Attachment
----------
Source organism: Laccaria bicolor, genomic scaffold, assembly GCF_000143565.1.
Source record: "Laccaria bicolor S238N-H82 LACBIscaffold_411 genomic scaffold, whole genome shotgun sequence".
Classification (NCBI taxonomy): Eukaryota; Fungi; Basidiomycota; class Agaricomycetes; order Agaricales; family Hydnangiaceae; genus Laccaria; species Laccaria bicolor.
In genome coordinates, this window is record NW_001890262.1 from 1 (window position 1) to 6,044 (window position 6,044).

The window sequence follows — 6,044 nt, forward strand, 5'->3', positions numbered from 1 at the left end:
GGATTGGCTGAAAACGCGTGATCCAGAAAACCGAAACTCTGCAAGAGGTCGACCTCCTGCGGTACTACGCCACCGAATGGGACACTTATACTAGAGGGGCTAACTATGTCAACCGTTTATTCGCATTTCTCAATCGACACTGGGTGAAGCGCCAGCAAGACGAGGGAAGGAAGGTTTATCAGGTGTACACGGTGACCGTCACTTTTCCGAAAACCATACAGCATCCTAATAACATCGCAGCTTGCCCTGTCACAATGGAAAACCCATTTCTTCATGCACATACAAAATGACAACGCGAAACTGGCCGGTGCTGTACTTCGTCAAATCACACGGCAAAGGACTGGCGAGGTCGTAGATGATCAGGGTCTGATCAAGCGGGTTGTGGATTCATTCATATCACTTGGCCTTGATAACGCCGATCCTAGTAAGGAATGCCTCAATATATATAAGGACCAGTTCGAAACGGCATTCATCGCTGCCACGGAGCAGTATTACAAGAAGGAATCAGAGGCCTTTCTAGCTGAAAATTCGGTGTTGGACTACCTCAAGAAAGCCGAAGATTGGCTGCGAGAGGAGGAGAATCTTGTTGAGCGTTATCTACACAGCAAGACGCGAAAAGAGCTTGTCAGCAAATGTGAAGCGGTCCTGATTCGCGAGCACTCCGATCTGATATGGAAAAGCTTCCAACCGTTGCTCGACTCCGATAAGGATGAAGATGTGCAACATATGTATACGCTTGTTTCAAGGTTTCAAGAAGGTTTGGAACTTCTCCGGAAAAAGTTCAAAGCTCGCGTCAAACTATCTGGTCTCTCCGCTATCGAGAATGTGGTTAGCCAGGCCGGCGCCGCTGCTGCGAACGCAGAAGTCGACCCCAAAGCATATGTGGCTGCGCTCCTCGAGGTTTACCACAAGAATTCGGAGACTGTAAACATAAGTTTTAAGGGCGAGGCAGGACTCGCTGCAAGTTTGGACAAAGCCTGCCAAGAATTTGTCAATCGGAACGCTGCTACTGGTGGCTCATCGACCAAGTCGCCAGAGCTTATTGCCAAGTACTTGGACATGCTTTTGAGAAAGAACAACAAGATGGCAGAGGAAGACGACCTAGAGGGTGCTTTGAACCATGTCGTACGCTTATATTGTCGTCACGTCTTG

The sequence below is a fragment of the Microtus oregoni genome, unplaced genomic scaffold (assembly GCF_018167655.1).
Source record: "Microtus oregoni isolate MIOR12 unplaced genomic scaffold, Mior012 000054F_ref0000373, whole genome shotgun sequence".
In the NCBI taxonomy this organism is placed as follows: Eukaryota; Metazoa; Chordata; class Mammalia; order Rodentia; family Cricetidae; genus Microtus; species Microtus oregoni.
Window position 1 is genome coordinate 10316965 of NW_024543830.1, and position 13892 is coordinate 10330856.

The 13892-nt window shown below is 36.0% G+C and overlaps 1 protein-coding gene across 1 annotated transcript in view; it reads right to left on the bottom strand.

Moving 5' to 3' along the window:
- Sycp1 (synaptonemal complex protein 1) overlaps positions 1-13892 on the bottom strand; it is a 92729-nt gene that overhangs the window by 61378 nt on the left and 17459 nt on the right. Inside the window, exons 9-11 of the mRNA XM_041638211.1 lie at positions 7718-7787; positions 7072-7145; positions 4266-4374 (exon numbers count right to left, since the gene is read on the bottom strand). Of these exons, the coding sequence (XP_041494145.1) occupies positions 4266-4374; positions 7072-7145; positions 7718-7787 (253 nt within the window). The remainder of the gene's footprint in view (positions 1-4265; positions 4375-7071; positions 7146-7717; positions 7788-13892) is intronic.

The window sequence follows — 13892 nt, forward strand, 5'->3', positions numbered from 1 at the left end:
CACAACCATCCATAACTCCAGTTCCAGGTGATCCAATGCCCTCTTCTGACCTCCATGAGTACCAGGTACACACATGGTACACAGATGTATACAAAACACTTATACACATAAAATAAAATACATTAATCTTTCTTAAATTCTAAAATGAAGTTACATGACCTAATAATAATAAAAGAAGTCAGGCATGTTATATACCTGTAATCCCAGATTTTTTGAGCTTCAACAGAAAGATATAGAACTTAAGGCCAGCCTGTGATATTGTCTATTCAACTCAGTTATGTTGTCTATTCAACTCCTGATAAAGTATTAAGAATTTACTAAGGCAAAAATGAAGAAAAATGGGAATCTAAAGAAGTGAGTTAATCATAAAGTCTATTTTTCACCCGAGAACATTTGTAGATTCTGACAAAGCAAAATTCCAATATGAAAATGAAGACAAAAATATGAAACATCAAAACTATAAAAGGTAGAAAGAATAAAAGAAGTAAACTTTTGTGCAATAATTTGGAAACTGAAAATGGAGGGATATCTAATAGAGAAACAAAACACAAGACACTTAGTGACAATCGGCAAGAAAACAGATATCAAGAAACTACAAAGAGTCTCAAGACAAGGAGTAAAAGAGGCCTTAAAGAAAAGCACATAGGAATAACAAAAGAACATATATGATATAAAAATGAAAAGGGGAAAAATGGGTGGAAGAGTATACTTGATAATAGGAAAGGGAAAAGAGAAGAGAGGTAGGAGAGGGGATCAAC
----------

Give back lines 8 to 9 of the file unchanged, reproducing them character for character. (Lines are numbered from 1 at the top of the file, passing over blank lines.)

Source record: "Microtus oregoni isolate MIOR12 unplaced genomic scaffold, Mior012 000054F_ref0000373, whole genome shotgun sequence".
In the NCBI taxonomy this organism is placed as follows: Eukaryota; Metazoa; Chordata; class Mammalia; order Rodentia; family Cricetidae; genus Microtus; species Microtus oregoni.